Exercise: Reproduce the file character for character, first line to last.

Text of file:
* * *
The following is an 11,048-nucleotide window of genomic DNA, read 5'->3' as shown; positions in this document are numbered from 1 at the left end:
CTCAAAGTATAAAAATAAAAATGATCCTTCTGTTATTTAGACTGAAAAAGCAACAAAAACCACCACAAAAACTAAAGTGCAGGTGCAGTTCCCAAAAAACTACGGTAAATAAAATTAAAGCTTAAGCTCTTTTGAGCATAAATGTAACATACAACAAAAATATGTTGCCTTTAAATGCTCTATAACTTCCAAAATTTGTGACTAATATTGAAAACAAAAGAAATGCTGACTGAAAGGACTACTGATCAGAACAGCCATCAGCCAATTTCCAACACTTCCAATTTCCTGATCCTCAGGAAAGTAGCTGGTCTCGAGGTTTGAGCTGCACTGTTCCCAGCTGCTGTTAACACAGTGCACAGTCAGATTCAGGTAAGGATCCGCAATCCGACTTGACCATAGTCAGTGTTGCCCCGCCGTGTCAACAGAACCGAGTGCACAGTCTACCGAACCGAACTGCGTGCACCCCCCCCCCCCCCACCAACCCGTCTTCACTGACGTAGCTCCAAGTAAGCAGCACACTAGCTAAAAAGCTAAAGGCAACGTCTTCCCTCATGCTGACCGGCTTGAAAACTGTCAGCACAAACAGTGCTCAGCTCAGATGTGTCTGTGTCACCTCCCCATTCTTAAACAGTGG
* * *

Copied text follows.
The following is an 11,048-nucleotide window of genomic DNA, read 5'->3' as shown; positions in this document are numbered from 1 at the left end:
CTCAAAGTATAAAAATAAAAATGATCCTTCTGTTATTTAGACTGAAAAAGCAACAAAAACCACCACAAAAACTAAAGTGCAGGTGCAGTTCCCAAAAAACTACGGTAAATAAAATTAAAGCTTAAGCTCTTTTGAGCATAAATGTAACATACAACAAAAATATGTTGCCTTTAAATGCTCTATAACTTCCAAAATTTGTGACTAATATTGAAAACAAAAGAAATGCTGACTGAAAGGACTACTGATCAGAACAGCCATCAGCCAATTTCCAACACTTCCAATTTCCTGATCCTCAGGAAAGTAGCTGGTCTCGAGGTTTGAGCTGCACTGTTCCCAGCTGCTGTTAACACAGTGCACAGTCAGATTCAGGTAAGGATCCGCAATCCGACTTGACCATAGTCAGTGTTGCCCCGCCGTGTCAACAGAACCGAGTGCACAGTCTACCGAACCGAACTGCGTGCACCCCCCCCCCCCCCACCAACCCGTCTTCACTGACGTAGCTCCAAGTAAGCAGCACACTAGCTAAAAAGCTAAAGGCAACGTCTTCCCTCATGCTGACCGGCTTGAAAACTGTCAGCACAAACAGTGCTCAGCTCAGATGTGTCTGTGTCACCTCCCCATTCTTAAACAGTGG